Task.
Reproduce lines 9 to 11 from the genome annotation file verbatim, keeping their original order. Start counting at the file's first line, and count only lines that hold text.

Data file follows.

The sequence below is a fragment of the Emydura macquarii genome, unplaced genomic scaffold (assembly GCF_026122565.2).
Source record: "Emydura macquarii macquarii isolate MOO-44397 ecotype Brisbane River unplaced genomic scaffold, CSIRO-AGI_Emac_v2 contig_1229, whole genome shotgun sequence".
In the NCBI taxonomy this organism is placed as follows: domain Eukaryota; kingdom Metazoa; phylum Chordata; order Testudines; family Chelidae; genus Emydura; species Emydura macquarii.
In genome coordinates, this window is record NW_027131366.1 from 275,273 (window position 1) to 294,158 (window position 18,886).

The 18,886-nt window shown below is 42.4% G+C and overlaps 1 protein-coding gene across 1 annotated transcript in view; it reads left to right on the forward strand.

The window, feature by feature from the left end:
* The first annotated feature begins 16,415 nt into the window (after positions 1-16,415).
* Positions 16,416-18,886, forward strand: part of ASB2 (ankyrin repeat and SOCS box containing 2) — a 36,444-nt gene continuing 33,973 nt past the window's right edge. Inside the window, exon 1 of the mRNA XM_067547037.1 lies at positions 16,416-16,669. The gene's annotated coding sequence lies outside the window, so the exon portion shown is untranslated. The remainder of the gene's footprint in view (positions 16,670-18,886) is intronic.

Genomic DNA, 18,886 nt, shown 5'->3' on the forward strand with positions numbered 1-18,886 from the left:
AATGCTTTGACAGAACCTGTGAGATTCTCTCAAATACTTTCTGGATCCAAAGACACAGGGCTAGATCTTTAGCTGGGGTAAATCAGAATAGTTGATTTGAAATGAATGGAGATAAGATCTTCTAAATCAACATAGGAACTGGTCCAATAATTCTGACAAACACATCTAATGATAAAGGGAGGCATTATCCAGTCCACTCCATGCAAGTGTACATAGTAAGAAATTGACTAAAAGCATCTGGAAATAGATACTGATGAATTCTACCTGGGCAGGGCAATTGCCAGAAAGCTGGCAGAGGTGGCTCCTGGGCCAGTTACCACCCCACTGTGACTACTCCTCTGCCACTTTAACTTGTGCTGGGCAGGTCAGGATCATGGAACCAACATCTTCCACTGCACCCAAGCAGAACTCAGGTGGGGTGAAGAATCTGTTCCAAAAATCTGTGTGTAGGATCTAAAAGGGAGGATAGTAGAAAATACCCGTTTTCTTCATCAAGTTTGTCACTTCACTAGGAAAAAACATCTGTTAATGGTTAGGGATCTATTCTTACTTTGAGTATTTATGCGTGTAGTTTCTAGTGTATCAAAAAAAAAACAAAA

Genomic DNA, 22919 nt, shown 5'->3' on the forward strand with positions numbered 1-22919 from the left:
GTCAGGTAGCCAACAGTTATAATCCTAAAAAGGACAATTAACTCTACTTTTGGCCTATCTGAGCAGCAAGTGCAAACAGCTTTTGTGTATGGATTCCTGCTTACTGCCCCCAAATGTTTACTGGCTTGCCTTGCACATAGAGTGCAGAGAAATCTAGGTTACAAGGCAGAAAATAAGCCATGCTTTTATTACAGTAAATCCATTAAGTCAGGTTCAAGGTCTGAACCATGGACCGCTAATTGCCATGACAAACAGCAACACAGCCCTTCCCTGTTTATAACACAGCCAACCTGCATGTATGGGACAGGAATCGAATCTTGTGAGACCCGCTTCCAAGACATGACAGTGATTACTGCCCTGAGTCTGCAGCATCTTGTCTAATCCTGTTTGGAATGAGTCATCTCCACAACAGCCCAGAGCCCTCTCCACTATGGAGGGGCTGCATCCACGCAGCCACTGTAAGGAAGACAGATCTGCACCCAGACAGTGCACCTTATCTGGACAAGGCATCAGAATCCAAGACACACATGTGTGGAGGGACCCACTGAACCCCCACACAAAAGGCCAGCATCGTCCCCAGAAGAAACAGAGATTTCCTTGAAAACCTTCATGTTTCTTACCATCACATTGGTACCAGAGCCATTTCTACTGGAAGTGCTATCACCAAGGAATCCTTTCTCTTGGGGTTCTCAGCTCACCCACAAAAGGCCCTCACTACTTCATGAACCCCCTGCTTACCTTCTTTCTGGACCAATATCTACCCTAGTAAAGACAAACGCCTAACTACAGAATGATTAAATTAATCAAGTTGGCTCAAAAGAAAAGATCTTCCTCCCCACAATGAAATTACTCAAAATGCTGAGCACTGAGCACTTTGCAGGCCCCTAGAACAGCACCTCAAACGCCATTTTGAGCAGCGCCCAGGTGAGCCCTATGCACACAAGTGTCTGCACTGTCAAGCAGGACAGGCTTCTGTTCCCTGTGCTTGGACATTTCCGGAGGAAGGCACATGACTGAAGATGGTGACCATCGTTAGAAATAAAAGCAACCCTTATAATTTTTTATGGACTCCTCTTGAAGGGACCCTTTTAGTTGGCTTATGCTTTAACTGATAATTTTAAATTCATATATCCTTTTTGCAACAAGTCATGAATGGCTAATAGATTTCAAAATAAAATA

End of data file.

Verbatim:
Genomic DNA, 18,886 nt, shown 5'->3' on the forward strand with positions numbered 1-18,886 from the left:
AATGCTTTGACAGAACCTGTGAGATTCTCTCAAATACTTTCTGGATCCAAAGACACAGGGCTAGATCTTTAGCTGGGGTAAATCAGAATAGTTGATTTGAAATGAATGGAGATAAGATCTTCTAAATCAACATAGGAACTGGTCCAATAATTCTGACAAACACATCTAATGATAAAGGGAGGCATTATCCAGTCCACTCCATGCAAGTGTACATAGTAAGAAATTGACTAAAAGCATCTGGAAATAGATACTGATGAATTCTACCTGGGCAGGGCAATTGCCAGAAAGCTGGCAGAGGTGGCTCCTGGGCCAGTTACCACCCCACTGTGACTACTCCTCTGCCACTTTAACTTGTGCTGGGCAGGTCAGGATCATGGAACCAACATCTTCCACTGCACCCAAGCAGAACTCAGGTGGGGTGAAGAATCTGTTCCAAAAATCTGTGTGTAGGATCTAAAAGGGAGGATAGTAGAAAATACCCGTTTTCTTCATCAAGTTTGTCACTTCACTAGGAAAAAACATCTGTTAATGGTTAGGGATCTATTCTTACTTTGAGTATTTATGCGTGTAGTTTCTAGTGTATCAAAAAAAAAACAAAA

Genomic DNA, 22919 nt, shown 5'->3' on the forward strand with positions numbered 1-22919 from the left: